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New research led by Z Yan Wang finds changes in cholesterol production leads to octopus death

Tuesday, May 17, 2022 - 12:15

In a paper published in Current Biology,  Dr. Z Yan Wang, an incoming assistant professor of biology and of psychology, and her colleagues report on new insights into the causes of a natural “death spiral” that octopus mothers undergo after laying their eggs. Prior research showed that the source of this maternal behavior centered on the optic gland, an organ similar to the pituitary gland in mammals, including humans. For years, just how this gland triggered the maternal death spiral was unclear.

For all their uncanny intelligence and seemingly supernatural abilities to change color and regenerate limbs, octopuses often suffer a tragic death. After a mother octopus lays a clutch of eggs, she quits eating and wastes away; by the time the eggs hatch, she is dead. Some females in captivity even seem to speed up this process intentionally, mutilating themselves and twisting their arms into a tangled mess.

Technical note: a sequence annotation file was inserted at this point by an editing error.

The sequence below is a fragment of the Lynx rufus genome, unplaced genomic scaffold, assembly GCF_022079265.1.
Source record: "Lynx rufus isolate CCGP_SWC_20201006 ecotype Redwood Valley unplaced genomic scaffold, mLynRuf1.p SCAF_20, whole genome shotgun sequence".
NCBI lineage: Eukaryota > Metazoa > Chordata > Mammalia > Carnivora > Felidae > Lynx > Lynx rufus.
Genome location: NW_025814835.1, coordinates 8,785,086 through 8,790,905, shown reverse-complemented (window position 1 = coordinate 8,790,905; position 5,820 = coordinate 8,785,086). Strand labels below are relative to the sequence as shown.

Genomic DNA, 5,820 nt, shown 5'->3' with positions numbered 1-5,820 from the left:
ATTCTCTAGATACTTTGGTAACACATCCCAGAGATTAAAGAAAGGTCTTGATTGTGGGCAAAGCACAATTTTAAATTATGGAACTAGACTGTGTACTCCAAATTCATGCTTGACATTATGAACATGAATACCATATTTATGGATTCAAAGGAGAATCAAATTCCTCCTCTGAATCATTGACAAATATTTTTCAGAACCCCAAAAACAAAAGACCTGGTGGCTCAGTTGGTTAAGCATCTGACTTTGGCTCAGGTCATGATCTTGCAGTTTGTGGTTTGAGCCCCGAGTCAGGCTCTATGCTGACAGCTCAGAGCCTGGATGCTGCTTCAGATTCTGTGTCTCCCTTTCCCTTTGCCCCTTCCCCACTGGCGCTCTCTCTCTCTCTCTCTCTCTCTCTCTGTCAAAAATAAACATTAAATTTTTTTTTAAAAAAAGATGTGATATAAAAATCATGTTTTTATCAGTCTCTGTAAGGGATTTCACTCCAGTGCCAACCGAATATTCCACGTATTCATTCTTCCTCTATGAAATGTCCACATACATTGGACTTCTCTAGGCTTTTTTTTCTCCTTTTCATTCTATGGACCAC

The source of this bizarre maternal behavior seems to be the optic gland, an organ similar to the pituitary gland in mammals. For years, just how this gland triggered the gruesome death spiral was unclear. But in a new study published May 12 in Current Biology, researchers from the University of Washington, the University of Chicago and the University of Illinois Chicago show that the optic gland in maternal octopuses undergoes a massive shift in cholesterol metabolism, resulting in dramatic changes in the steroid hormones produced. Alterations in cholesterol metabolism in other animals, including humans, can have serious consequences on longevity and behavior, and the team believes this reveals important similarities in the functions of these steroids across the animal kingdom — in soft-bodied cephalopods and vertebrates alike.

“We know cholesterol is important from a dietary perspective, and within different signaling systems in the body, too,” said lead author Z Yan Wang, an incoming assistant professor of psychology and of biology at the University of Washington, who initiated this study as a doctoral student at the University of Chicago. “It’s involved in everything from the flexibility of cell membranes to production of stress hormones, but it was a big surprise to see it play a part in this life cycle process as well.”

Read the full story in UW News and The New York Times. Bonus: related articles in The Independent and Smithsonian Magazine.

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